Mal Cronstedt: Urgent action needed to prevent more unnatural disasters #Polycrisis #ClimateCrisis demand #ClimateAction #SDG13

By Mal Cronstedt

Kimberley Flood disaster. Vehicles cross between floodwater on Great Northern Highway at Roebuck Plains, between Broome and Port Hedland.

As northern WA reels from the aftermath of our worst floods ever, the south of our State is bone-dry and highly prone to major bushfires. The era of unnatural disasters is upon us.

In my 40 years in the emergency services, I’ve never seen anything like the extent and scale of damage that the flooding in northern WA has caused to communities, business, and infrastructure. Experts are saying that rebuilding could take years, and the cost of the disasters will continue to mount.

The science is clear: climate change, fuelled by the burning of fossil fuels, is driving a frightening increase in the frequency and severity of extreme weather disasters. With an atmosphere that is warmer, wetter and packing more energy, tropical cyclones such as Ellie can become more intense and destructive, dumping more rainfall. It has been heartening to see our elected politicians acknowledging the facts too.

2022 will be remembered as the year of the Great Deluge, when record-breaking rain and floods lashed large parts of Eastern Australia, causing untold devastation for Australians and our economy.
Climate change, driven by the burning of coal, oil and gas, was a major factor in the Great Deluge. It is consigning Australia to an era of climate disasters that we are not prepared for. This report is a stark warning that this is not over yet, and a call for all levels of government to speed up their emission reductions and disaster preparation efforts.
The Great Deluge

Climate change also exacerbates the hot, dry conditions that lead to longer and more dangerous bushfire seasons — a bleak reality for towns in the south-west, which have been battling bushfires for months now.

The extraordinary tally of official disaster declarations for the country already this summer ­­­­­­­— 29 of those in our State alone — is eye-watering.

I worry about the increasingly frequent and intense extreme weather events we face due to climate change, but what really keeps me up at night is the fact that our emergency services and communities are being overwhelmed.

This is partly because the scale and intensity of disasters is much worse than the relatively tamer environment emergency services were set up to deal with many decades ago. We’re still tackling these monsters as if it is the 1990s, not 2023. On top of that, our communities and legacy infrastructures are in the firing line and face difficulty dealing with the new reality.

That’s why we’ve seen, with increasing frequency, external agencies such as the Australian Defence Force and even the Surf Lifesavers brought in to help relief efforts.

The second reason I worry for the safety of Australians in this changing climate is that we’re increasingly seeing extreme weather disasters occur in quick succession, or even simultaneously, like the recent flooding and bushfires at either end of our State.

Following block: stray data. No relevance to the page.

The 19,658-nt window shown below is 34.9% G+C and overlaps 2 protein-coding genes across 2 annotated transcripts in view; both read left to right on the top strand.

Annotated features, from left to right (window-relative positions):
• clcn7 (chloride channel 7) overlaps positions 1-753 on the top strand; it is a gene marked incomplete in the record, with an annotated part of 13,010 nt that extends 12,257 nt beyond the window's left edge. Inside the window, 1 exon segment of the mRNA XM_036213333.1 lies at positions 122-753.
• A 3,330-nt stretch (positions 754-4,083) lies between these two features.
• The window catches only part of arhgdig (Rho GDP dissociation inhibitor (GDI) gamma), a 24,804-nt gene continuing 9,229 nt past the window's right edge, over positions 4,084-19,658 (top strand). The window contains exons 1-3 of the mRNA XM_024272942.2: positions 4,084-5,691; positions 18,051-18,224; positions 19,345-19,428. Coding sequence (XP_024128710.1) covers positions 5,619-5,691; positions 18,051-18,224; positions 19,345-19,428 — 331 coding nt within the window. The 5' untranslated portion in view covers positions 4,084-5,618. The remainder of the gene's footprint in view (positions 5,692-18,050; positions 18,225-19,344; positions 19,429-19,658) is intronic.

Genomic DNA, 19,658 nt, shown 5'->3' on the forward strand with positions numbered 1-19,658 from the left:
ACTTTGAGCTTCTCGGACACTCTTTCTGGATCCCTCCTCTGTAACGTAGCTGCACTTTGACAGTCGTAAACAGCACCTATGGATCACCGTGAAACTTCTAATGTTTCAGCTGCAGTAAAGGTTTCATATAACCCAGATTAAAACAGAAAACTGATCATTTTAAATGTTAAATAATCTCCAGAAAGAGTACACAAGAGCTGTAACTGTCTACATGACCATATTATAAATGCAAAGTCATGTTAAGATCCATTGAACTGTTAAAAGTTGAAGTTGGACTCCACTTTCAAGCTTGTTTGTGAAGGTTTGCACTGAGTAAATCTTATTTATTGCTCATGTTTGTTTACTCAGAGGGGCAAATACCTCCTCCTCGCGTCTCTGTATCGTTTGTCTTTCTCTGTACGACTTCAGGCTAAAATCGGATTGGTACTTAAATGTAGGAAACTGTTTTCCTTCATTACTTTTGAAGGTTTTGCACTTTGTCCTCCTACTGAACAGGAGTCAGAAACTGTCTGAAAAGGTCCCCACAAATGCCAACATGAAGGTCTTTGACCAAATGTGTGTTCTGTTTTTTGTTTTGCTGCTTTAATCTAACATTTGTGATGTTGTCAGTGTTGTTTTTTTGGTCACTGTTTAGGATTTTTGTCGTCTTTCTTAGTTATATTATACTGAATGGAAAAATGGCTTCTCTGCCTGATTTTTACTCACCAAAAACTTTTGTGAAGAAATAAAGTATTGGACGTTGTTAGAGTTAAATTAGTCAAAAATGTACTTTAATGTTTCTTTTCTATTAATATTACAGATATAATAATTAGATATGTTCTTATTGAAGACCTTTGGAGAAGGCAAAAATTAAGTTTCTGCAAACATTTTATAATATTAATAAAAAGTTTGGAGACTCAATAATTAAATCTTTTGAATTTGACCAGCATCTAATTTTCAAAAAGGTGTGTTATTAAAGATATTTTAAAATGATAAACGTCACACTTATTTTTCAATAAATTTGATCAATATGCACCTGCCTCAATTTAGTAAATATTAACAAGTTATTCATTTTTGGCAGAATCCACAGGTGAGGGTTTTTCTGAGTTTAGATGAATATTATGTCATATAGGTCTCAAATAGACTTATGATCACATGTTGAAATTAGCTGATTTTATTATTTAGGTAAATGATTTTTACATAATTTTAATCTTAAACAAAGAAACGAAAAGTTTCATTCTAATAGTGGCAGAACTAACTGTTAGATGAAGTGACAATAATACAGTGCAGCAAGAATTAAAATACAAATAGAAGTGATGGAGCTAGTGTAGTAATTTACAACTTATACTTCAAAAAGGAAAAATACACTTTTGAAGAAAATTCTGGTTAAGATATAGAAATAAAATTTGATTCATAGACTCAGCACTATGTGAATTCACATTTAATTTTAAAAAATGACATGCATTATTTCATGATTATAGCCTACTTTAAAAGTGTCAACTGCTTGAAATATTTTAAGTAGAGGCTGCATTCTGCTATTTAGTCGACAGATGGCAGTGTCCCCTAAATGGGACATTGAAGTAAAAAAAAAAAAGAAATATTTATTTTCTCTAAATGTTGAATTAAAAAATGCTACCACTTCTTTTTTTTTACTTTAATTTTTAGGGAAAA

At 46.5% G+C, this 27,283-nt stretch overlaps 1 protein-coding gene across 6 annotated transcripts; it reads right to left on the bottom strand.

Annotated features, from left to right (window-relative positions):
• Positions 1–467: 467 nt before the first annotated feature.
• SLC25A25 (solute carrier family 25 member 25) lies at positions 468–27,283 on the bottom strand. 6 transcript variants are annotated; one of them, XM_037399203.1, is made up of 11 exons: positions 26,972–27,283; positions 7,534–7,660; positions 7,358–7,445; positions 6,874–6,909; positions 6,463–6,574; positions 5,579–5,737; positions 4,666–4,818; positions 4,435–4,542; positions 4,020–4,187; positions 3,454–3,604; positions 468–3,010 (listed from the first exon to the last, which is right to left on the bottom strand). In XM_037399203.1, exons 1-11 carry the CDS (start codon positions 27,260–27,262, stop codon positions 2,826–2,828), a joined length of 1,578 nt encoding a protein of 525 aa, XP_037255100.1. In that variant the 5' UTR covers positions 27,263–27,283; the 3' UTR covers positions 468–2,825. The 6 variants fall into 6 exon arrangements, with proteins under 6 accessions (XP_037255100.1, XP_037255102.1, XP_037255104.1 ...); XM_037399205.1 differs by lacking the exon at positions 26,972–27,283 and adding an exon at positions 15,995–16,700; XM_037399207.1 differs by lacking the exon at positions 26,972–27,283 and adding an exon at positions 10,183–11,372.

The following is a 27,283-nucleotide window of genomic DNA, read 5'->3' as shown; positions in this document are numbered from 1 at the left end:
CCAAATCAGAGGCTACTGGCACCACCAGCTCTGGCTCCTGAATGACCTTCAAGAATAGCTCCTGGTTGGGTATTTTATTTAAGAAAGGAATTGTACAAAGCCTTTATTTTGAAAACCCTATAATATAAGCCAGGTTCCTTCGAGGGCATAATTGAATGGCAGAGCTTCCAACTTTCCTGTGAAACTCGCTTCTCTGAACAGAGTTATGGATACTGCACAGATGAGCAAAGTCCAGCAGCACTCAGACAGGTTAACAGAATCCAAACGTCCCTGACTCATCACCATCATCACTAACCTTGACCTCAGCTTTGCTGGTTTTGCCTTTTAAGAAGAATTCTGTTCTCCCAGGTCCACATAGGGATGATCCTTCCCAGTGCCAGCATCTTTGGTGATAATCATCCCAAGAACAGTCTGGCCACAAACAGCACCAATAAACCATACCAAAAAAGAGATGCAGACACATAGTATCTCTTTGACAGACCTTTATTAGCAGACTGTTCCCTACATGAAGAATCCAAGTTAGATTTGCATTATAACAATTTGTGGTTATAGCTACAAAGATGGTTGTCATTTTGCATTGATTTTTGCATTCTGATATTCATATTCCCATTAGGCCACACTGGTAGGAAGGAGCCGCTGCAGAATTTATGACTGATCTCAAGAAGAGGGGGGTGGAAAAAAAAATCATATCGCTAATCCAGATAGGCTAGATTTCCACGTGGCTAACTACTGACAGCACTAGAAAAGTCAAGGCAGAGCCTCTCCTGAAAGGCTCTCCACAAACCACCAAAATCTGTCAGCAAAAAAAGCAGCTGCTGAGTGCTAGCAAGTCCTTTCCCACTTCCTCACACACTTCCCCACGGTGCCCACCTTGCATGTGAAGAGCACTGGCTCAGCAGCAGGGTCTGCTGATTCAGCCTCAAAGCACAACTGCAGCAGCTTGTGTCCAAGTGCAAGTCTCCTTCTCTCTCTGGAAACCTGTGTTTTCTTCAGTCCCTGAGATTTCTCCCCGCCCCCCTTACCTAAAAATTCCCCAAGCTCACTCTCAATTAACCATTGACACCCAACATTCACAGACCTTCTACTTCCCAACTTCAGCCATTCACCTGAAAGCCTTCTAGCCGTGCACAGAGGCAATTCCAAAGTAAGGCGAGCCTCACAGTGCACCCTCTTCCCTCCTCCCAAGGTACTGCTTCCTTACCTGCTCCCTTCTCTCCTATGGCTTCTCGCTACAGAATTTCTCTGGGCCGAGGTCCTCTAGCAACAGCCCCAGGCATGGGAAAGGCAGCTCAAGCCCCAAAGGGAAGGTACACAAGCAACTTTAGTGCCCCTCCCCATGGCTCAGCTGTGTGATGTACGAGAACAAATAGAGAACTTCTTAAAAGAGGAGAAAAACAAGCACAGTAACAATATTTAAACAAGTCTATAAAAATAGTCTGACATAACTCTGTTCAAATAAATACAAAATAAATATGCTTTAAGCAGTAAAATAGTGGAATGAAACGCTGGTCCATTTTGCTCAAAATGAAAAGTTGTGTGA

Mal Cronstedt is the former deputy commissioner of WA Department of Fire and Emergency Services

The south’s bushfire season is nowhere near over, nor is the wet season up north and risk of further extreme downpours this year. On any given day, emergency responses are challenging due to the huge distances in WA, and the remoteness of many communities. As weather extremes intensify, I don’t envy the tough decisions emergency services have to make about where to deploy limited personnel and resources.

I am part of a group of almost 40 former high ranking emergency chiefs who have been advocating to bring Australia’s disaster response into the 21st century. The Emergency Leaders for Climate Action recommend an immediate overhaul of our climate risk assessment models, more funding for emergency services, land use planning reforms, and building more disaster-proof infrastructure.

Redoubling our mitigation efforts through, for example, well planned and executed bushfire hazard reduction burns, are also critical to help keep our communities out of harm’s way.

But if we could choose just one thing, the single most important thing, to confront this mammoth challenge ahead of us, it’s strong, rapid action on climate change. It’s a no-brainer — just as you have to turn off the stove to stop a pot from boiling over, we absolutely must stop emissions and temperatures from rising to prevent disasters from getting worse.

This means urgently adopting renewable energy sources, phasing out fossil fuels, and working to decarbonise other sectors such as transport and the built environment.

When firies and their emergency services colleagues hear an alarm, they immediately leap into action to attend to the emergency, whatever it is. Now, we are sounding the alarm and calling for climate action — it’s time for business and politicians to respond with the urgency we need to avoid far more harm to our communities.

Mal Cronstedt is the former deputy commissioner of WA Department of Fire and Emergency Services and is a member of Emergency Leaders for Climate Action.

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Meanwhile in Auckland New Zealand

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